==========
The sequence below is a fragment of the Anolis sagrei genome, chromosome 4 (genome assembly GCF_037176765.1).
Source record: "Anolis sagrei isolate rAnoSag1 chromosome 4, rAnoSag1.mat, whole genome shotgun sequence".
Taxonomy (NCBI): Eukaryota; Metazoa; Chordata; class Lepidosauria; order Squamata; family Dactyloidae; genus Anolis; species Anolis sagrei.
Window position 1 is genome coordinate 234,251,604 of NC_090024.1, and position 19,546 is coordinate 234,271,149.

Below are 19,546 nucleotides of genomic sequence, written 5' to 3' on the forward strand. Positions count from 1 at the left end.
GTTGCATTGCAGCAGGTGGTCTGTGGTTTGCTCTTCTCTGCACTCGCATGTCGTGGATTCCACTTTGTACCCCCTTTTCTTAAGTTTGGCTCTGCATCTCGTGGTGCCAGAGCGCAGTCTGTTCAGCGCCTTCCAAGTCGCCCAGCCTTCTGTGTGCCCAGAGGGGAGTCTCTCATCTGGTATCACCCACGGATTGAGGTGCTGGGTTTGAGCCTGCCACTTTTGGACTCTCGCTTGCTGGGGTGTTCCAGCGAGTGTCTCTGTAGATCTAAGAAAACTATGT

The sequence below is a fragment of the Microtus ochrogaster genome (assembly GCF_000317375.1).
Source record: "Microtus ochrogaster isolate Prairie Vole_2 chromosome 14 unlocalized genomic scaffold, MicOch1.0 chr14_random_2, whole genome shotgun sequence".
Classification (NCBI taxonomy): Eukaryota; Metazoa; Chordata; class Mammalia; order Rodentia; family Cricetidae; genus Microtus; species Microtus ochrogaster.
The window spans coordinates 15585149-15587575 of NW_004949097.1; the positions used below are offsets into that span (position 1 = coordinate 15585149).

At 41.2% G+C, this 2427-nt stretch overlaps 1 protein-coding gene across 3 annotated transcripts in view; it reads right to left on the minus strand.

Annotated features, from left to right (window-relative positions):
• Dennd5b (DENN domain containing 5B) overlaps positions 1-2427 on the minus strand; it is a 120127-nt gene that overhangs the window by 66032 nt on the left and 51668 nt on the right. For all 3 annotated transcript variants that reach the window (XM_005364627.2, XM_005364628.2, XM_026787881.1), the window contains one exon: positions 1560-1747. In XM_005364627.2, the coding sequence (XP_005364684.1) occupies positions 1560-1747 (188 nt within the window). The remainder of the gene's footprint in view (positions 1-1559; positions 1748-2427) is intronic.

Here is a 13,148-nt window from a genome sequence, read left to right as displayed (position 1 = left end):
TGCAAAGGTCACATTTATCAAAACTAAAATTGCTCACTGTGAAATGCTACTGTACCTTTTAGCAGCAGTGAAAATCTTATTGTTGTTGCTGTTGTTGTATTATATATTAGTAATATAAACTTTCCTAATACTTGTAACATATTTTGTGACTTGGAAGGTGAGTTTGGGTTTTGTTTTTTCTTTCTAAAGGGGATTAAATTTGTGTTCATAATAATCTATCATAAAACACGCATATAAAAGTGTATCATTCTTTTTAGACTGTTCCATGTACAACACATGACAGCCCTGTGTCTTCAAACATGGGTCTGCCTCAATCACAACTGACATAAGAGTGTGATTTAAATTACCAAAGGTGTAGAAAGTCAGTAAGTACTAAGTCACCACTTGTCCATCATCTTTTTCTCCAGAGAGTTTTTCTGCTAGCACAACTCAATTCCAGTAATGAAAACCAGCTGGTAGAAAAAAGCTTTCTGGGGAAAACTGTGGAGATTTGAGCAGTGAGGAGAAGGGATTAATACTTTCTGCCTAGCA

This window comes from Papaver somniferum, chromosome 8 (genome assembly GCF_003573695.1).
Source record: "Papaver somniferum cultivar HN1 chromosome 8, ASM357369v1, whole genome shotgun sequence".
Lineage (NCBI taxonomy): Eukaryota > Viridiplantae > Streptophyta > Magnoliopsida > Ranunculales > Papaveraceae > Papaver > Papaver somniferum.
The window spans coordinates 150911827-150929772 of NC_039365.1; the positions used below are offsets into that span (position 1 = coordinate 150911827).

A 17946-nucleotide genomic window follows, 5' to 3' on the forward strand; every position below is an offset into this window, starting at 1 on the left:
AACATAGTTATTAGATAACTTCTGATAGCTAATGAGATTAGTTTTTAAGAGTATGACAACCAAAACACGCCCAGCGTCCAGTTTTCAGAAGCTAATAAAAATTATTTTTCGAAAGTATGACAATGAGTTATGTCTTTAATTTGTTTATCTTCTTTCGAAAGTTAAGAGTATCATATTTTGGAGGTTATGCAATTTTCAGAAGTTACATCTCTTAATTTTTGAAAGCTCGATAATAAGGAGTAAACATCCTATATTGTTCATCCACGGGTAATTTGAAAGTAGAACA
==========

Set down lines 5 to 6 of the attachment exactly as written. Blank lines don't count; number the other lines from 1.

Below are 19,546 nucleotides of genomic sequence, written 5' to 3' on the forward strand. Positions count from 1 at the left end.
GTTGCATTGCAGCAGGTGGTCTGTGGTTTGCTCTTCTCTGCACTCGCATGTCGTGGATTCCACTTTGTACCCCCTTTTCTTAAGTTTGGCTCTGCATCTCGTGGTGCCAGAGCGCAGTCTGTTCAGCGCCTTCCAAGTCGCCCAGCCTTCTGTGTGCCCAGAGGGGAGTCTCTCATCTGGTATCACCCACGGATTGAGGTGCTGGGTTTGAGCCTGCCACTTTTGGACTCTCGCTTGCTGGGGTGTTCCAGCGAGTGTCTCTGTAGATCTAAGAAAACTATGT